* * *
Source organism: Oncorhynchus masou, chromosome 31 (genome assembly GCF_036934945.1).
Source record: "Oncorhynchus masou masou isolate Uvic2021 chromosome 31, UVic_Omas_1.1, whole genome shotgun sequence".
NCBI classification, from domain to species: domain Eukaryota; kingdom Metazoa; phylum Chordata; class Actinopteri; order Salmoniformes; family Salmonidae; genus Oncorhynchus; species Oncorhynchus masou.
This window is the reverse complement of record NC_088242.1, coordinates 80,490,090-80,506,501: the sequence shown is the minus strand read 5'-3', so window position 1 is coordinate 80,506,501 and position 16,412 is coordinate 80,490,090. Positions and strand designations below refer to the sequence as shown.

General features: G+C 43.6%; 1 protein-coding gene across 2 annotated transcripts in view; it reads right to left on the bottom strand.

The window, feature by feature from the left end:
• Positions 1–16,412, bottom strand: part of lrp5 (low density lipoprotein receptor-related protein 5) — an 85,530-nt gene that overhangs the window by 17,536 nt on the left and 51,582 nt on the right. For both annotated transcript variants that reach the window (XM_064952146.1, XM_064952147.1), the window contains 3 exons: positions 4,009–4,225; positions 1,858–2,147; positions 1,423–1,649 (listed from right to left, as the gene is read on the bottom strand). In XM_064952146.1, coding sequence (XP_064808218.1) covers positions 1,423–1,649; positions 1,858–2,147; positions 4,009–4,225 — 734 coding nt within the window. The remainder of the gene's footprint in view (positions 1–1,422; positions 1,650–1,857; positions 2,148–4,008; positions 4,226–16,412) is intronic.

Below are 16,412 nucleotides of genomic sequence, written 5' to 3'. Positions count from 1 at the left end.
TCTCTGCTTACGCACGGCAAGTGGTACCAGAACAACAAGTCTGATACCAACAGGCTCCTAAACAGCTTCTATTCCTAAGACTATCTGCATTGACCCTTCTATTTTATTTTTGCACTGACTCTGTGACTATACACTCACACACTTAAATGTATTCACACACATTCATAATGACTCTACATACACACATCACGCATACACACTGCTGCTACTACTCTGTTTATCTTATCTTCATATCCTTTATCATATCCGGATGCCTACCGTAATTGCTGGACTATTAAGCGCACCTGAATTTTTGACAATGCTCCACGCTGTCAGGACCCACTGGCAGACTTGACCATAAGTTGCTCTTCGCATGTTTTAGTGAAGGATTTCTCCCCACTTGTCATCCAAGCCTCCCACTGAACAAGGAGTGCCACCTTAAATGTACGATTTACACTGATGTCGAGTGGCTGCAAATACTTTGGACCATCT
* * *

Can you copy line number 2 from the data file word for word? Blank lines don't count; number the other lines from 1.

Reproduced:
Source record: "Oncorhynchus masou masou isolate Uvic2021 chromosome 31, UVic_Omas_1.1, whole genome shotgun sequence".